Eating apples while pregnant may give new meaning to an apple a day keeping the doctor away. Compelling new research has concluded that mothers who eat apples during pregnancy may protect their children from developing asthma later in life. The study was published in Thorax online.
This unique longitudinal study tracked dietary intake by nearly 2000 pregnant women, then examined the effects of the maternal diet on airway development in more than 1200 of their children five years later. Among a wide variety of foods consumed and recorded by the pregnant women, the researchers concluded that the children of mothers who ate apples had a significantly reduced risk for the development of asthma and childhood wheezing.
This study focuses on medical evaluations for asthma and related symptoms (i.e., wheezing) when the children were five years old. As a result of the evaluations cited in this research, other than apples, there were no consistent associations found between prenatal consumption of a range of healthful foods and asthma in the 1253 children who were evaluated.
Children of mothers who ate apples during pregnancy were much less likely to exhibit symptoms of asthma (including wheezing), say the researchers who hail from institutions in The Netherlands and Scotland. These same researchers previously reported positive associations between maternal consumption of vitamins A, E, D and zinc with reduced risk of asthma, wheeze and eczema in children.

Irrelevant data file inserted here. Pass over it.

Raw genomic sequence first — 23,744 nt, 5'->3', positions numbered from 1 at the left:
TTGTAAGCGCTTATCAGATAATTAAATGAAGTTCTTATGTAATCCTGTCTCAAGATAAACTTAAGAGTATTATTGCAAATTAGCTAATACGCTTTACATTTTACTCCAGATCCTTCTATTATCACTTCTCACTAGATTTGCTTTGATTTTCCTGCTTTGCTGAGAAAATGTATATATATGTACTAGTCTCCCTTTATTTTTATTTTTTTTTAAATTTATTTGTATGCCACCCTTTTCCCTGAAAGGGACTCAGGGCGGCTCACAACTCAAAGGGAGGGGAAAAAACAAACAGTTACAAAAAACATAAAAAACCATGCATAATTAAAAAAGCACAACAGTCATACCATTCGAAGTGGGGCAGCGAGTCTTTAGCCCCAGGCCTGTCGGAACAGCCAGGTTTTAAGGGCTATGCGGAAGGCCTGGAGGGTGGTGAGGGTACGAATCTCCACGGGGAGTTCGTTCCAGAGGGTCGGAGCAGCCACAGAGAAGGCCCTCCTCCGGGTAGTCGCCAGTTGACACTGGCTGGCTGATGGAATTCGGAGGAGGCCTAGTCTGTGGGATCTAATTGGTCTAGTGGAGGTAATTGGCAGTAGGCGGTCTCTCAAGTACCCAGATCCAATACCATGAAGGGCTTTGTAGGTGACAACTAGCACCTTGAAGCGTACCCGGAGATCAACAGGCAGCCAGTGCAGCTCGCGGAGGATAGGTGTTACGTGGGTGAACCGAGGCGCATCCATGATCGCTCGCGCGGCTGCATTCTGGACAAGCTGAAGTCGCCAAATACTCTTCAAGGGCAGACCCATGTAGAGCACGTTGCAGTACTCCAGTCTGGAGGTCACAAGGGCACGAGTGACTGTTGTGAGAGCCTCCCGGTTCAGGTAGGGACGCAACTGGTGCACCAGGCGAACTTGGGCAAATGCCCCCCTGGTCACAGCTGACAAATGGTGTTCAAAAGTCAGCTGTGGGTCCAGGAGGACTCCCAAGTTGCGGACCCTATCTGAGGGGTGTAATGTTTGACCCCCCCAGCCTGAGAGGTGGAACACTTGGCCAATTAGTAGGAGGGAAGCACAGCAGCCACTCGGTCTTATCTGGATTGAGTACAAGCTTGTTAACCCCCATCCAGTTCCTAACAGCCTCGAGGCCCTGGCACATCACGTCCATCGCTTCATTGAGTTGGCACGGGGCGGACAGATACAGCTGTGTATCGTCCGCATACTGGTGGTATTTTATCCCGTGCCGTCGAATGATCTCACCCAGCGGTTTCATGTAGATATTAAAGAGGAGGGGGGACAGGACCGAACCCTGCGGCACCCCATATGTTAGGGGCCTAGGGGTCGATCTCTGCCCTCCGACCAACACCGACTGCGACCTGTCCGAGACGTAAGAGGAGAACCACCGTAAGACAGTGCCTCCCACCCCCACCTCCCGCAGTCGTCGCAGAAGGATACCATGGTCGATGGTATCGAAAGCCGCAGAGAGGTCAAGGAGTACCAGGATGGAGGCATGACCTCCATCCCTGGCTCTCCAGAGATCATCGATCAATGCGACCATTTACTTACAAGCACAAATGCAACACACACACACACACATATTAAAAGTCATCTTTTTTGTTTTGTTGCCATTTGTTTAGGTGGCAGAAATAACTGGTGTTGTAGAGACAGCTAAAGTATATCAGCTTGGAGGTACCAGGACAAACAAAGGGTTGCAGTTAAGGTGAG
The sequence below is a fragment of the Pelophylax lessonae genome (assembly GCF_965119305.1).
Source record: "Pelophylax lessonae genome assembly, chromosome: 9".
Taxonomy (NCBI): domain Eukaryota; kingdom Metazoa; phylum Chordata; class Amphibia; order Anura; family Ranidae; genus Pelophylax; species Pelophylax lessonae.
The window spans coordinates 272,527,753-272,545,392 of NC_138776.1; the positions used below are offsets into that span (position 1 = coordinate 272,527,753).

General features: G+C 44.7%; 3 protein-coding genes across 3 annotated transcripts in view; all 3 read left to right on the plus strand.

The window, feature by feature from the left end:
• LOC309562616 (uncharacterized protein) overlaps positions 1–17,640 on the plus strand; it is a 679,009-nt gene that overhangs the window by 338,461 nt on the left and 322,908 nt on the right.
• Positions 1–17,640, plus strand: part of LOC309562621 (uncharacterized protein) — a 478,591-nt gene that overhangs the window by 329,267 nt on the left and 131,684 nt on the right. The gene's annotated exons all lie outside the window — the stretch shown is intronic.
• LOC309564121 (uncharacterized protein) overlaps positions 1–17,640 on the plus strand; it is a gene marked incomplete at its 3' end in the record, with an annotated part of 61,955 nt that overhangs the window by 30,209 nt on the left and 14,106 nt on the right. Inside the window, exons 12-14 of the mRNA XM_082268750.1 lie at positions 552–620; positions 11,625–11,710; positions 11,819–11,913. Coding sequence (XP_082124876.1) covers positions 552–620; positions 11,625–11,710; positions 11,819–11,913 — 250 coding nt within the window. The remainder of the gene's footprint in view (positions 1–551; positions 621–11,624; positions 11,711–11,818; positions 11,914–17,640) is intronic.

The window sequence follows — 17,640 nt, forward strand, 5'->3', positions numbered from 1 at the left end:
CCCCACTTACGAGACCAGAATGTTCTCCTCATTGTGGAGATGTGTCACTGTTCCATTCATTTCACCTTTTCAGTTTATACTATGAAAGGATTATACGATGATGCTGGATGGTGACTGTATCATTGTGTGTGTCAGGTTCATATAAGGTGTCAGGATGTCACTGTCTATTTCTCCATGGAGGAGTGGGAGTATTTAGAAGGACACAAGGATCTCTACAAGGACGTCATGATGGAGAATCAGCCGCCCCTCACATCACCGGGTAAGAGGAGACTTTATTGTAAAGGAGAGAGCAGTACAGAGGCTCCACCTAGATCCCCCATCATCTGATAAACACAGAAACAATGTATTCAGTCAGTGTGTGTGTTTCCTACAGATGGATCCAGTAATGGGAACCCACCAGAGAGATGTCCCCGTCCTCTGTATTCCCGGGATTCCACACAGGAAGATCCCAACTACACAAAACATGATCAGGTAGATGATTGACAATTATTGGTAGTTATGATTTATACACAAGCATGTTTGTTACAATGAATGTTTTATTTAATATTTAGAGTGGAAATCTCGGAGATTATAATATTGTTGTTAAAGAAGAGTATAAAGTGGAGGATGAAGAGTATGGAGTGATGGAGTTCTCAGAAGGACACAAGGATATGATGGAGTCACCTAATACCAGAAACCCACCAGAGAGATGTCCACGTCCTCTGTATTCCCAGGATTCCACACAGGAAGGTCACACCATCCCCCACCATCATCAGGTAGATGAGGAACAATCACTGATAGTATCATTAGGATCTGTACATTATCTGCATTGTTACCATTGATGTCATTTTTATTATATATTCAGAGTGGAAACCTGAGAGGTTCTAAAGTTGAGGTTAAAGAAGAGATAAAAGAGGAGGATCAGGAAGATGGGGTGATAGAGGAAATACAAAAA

The only other positive association found between prenatal food intake and risk reduction in the children was with fish, for which the researchers found that children of mothers who ate fish had a lowered incidence of doctor-confirmed eczema.
According to the research, "The present study suggests beneficial associations between maternal apple intake during pregnancy and wheeze and asthma at age five years." They add that their findings "suggest an apple specific effect, possibly because of its phytochemical content, such as flavonoids." The research paper cites other related studies on apples, including those which found that "intake of apples as a significant source of flavonoids and other polyphenols has been beneficially associated with asthma, bronchial hypersensitivity, and lung function in adults."
In 2004, the National Center for Health Statistics reported that nine million U.S. children have been diagnosed with asthma at one point in their lives and four million children suffered from asthma attacks that year. Others suffer from "hidden asthma" - undetected or undiagnosed asthma, according the American Lung Association. The cost of this disease is great - statistics show asthma to be the third-ranking cause of hospitalization among children under 15 and is among the leading causes of school absenteeism.
You can read about the other nutritional benefits of incorporating apples into your diet in our article, What are the health benefits of apples?